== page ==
Reading for the Bridport Prize, Colette Hill

With categories in poetry, short story, flash fiction and novel, the Bridport Prize attracts thousands of entries every year from all over the world. I have been reading for the novel award since 2013; last year there were almost 800 submissions for that category alone.

You need no special qualification to become a reader for the Prize, although the 35-strong team includes editors, publishing professionals, writing tutors – and writers of course. What unites us all is a love of storytelling and the thrill of discovering powerful new voices. Most of us happily come back for more, year after year.

It is always a magic moment when the first submissions trickle in. Entrants are asked to supply the first 5000-8000 words of their novel as well as a synopsis, and I can be asked to read anything from 100 to 250 of the hundreds sent in. I used to be given plastic crates filled with sheaths of paper, bound every which way, with staples and bulldog clips or ribbon, or florist’s string. These days I download entries to my kindle and read them like a reader does, in bed, in the bath, in the tube, at the surgery, rooting for each one in turn, willing each one to be the winner.

The range is enormous: fantasy, sci fi, dystopian, historical, literary, romance, police procedural, thriller, the odd comedy. Inevitably, some genres appeal to me more than others but it is easy to set prejudice aside when the writing carries you away. And, therein lies the mystery. How to write stories that carry the reader away? As a writer, I struggle with that like anyone else, and it is so much easier to critique others than it is to write yourself.

First things first. When I open a new entry, it is dispiriting to be presented at once with exotic type faces, strange margins, unreadable point sizes, everything in bold or in italics. These are distractions. All that readers for the Prize want is a clean, legible layout that doesn’t get in the way of the words. In any case the competition has rules. It is astonishing than entrants go to all the trouble of writing a novel and the ego-bruising anguish of submitting it for judgment, but don’t take the time to follow the rules. The simple mistake of putting your name on the title page will disqualify you. As will sending less than 5,000 words or more than 8,000.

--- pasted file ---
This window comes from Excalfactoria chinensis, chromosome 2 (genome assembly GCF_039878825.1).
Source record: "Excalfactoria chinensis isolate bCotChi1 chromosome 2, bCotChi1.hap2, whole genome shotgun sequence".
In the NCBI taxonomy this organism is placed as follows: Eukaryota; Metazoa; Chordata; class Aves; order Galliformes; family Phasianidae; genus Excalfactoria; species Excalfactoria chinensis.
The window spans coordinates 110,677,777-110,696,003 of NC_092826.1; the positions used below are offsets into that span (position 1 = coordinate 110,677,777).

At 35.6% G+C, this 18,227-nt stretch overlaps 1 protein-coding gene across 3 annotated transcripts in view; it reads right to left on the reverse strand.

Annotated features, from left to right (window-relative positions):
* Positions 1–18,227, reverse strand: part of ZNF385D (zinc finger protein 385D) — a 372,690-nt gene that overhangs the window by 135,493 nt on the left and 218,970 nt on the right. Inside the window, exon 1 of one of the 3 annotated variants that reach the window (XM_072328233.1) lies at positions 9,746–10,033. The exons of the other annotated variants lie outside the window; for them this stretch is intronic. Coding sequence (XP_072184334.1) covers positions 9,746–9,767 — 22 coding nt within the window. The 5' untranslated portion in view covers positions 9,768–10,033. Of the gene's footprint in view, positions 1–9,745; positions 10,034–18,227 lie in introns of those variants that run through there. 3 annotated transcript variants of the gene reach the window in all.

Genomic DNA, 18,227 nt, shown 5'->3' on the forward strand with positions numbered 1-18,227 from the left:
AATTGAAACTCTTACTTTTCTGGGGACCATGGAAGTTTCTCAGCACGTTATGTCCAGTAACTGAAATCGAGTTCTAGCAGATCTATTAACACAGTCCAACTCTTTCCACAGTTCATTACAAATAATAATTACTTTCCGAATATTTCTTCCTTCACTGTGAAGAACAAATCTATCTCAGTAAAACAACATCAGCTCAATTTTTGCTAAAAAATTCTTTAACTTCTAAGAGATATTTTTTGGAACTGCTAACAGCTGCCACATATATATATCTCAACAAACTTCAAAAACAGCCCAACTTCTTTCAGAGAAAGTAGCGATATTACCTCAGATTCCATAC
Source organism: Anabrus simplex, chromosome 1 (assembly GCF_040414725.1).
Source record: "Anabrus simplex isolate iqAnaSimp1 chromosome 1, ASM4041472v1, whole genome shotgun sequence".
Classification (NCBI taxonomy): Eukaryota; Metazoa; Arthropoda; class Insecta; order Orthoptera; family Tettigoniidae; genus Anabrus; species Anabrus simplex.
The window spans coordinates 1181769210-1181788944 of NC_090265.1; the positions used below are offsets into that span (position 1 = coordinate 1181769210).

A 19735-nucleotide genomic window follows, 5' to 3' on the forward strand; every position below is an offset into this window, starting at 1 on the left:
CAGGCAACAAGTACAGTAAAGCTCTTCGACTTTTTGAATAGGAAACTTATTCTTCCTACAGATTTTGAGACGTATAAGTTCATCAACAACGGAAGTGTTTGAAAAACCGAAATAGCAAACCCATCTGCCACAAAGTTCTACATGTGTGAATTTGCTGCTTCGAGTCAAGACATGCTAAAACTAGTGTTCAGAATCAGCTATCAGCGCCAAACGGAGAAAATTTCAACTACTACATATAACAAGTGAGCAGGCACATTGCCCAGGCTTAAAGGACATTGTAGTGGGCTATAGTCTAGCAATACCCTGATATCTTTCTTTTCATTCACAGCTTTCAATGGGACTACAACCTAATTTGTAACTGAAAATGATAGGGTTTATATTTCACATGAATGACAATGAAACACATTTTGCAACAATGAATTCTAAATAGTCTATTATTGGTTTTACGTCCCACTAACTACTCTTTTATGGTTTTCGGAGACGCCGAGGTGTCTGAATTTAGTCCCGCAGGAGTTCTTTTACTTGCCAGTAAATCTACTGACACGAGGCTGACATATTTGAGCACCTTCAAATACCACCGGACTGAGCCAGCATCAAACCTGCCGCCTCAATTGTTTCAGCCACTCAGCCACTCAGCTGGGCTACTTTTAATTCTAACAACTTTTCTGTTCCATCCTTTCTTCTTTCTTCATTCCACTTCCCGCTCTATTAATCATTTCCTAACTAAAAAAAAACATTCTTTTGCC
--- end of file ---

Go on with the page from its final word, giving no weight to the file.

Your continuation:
And so to the words on the page – and the next barrier to success. If I find myself editing out spare phrases; turning passives into actives; deleting tautologies, ellipses, exclamation marks, or repetitions; correcting typos or grammatical errors, then the reader has lost me. None of those things should be there.

I am hoping to find the entries that carry me through to the last tantalising sentence and leave me scrabbling for the synopsis so that at least I know how things turned out.

So what is it that makes the potential prize-winners stand out?

Actually, it’s obvious when you think about it. Top of the list has to be the story. What will happen to whom? What will they learn? How will they change? How will the reader be changed, too?

Next, the cast of characters. Who is the reader going to be spending their time with? Will they care about them? Will they be terrified of them or fall in love with them or wish they could be their new best friend?

Then there’s the structure, the shape of the story, the variety of pace, the completeness of the chapters. The writer has to direct as well as create. The story must never get out of hand, take us down blind alleys, leave us too long in the same place with the same people while nothing much happens, or end too early and leave us in the lurch.

And, finally, to that most enigmatic of things, the writer’s voice, the fairy dust that means no other writer could ever have written that particular book.  For their voice to ring true, the writer must let go of all dishonesty by which I mean the compulsion to be literary, or refined, or shocking, or edgy, or clever. They must write from their true heart and communicate without artifice, so that the beauty of the language and the truth of the story shine through.

This year I must decide, do I read again or do I enter the novel I’ve finally completed? I’ve seen the quality of past entries; I’ve read the winners. So I know what I’m up against. Have I followed my own advice? Am I ready? I really have no idea.

The blogger: Colette has just completed her MA at Bath Spa for which she was awarded Distinction and her novel has been short-listed for the Janklow & Nesbit Prize. She has written two novels, Love Lessons and Afterwards, as well as a collection of short stories. She is a reader for the Bridport Prize.

Comment from Grace Palmer at Novel Nights: The Bridport Prize is one of the most prestigious in the country. Being placed is a prestgious  endorsement for your writing For first time authors there’s a special award, The Peggy Chapman-Andrews Award. It’s run in conjunction with The Literary Consultancy (TLC) and A. M. Heath Literary Agents.  

Good luck if you enter. Details at

Each year the competition closes on 31st May.